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Automation is Essential

By: Tim Young

This issue is focused on network transformation, which is inevitably a discussion of business transformation and digital transformation. It is not and cannot be a conversation limited to network infrastructure. The days of compartmentalization are over.

And as I combed through the various end-of-year industry thinkpieces that are a hallmark of the slow news winter months, there was a unanimous sentiment that automation will play a central role in the network—and in the overall business model of CSPs and vendors—moving forward.

That’s not an altogether novel assertion, I know, but there does seem to be a sense that 2018 will be a year of unprecedented automation, as well a sense that 2019 and every other year for the foreseeable future will see an expansion of automation. The low-hanging fruit has been plucked, and automation is gradually working its way up the tree.

Just a few weeks ago, Bell Canada became the first carrier in the world to deploy the open source version of the Open Network Automation Platform (ONAP) in a production environment. The ONAP project has been driven by member companies such as AT&T, Verizon, Vodafone, Orange, China Telecom, Turk Telekom, Amdocs, Ericsson, IBM, and others. This deployment represents a considerable leap forward of the project, and according to the Linux Foundation’s announcement, it is part of Bell’s larger efforts to institute a widespread multi-partner DevOps model.


“We’re very proud to be the first member of the ONAP Project to demonstrate the viability of the platform live on our network,” said Petri Lyytikainen, Bell’s Vice President, Network Strategy, Services and Management, on the Linux blog. “The evolution of our advanced software-defined networks will enable us to respond even faster to the unique needs of our customers.”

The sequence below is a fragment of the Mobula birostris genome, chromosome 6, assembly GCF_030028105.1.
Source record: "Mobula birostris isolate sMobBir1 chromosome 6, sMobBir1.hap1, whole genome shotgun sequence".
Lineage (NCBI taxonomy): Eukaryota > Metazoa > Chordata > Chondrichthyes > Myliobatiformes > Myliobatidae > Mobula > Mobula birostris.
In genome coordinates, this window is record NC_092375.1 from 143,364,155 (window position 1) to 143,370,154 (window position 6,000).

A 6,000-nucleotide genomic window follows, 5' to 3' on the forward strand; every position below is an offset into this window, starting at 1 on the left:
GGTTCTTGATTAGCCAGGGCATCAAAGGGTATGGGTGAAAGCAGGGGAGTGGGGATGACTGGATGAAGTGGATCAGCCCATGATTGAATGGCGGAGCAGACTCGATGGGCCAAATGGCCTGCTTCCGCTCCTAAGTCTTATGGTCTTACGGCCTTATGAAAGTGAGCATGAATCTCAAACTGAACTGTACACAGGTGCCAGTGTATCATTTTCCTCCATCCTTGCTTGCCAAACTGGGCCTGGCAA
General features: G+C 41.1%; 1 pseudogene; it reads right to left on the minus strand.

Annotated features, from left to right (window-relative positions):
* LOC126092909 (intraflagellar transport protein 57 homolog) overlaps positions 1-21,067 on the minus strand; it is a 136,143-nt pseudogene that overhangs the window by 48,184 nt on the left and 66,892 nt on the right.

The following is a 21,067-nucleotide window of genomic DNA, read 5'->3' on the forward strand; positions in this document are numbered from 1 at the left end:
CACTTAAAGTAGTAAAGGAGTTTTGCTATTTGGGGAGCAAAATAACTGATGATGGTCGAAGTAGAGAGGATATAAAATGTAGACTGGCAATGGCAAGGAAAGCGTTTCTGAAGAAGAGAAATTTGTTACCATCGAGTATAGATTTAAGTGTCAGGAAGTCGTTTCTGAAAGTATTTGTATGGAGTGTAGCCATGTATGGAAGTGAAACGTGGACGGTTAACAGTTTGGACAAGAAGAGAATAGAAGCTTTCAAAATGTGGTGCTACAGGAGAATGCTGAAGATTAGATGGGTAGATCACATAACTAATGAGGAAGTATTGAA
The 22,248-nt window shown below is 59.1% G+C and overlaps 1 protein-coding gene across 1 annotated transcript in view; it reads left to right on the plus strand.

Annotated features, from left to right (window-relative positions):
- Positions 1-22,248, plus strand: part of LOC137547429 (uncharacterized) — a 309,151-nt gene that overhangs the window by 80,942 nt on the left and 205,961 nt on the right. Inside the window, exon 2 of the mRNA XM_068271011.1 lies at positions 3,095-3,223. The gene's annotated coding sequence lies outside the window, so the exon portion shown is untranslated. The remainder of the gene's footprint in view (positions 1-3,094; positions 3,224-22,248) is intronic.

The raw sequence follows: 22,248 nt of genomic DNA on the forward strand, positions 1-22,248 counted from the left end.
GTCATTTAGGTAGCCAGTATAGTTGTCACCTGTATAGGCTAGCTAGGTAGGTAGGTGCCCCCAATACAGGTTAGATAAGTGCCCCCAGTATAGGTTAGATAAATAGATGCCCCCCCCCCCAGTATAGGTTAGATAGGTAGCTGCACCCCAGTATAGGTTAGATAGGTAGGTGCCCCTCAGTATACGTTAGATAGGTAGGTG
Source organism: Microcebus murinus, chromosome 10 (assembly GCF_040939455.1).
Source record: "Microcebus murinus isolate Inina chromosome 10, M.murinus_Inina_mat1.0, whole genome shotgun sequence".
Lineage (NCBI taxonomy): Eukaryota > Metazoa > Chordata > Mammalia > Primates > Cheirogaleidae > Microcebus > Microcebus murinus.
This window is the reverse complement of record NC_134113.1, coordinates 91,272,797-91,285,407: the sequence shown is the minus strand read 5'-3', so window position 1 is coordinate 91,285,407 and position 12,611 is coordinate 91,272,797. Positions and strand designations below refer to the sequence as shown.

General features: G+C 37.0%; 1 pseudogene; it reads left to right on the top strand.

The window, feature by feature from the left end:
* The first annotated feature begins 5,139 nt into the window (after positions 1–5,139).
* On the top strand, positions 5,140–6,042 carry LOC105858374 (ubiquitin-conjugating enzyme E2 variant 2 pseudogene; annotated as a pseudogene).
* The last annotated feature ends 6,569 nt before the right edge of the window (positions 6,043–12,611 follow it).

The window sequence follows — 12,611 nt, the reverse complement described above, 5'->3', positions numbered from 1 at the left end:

Just days ago, AT&T trialed its 10 Gbps XGS-PON virtualized network using Open Source Access Manager Hardware Abstraction (OSAM-HA) software, which is part of its plan to virtualize all access functions in the last mile. OSAM-HA will play a role in the larger ONAP efforts.

“Our network is constantly evolving. We’ll continue to execute our software-based network strategy to technologies like 5G, virtualized RAN, and G.FAST over time,” said Eddy Barker, assistant vice president, Access Architecture and Design, in a statement. “Ultimately, instead of deploying islands of technology that have SDN control, we want to orchestrate the entire end-to-end network through ONAP.”

And ONAP isn’t the only example of a concentrated cooperative effort to move network automation forward. In mid-December, ETSI announced the formation of the Zero touch network and Service Management Industry Specification Group (ZSM ISG). The group will initially focus on service management and the 5G end-to-end environment with an ultimate goal of making all operational processes and tasks—configuration, optimization, deployment, delivery, assurance—entirely automated. 

“There are many issues that are currently hindering the automation of operations and Network and Service Management functionalities that need to be addressed at an industry level,” said Deutsche Telekom’s Klaus Martiny, convenor of the ETSI ZSM ISG, in a statement. “A primary goal of the ZSM ISG is to identify requirements on the necessary management architecture and interfaces to support the end-to-end zero touch network and service management in a multi-vendor environment. It is important as well that existing solutions will be considered.”



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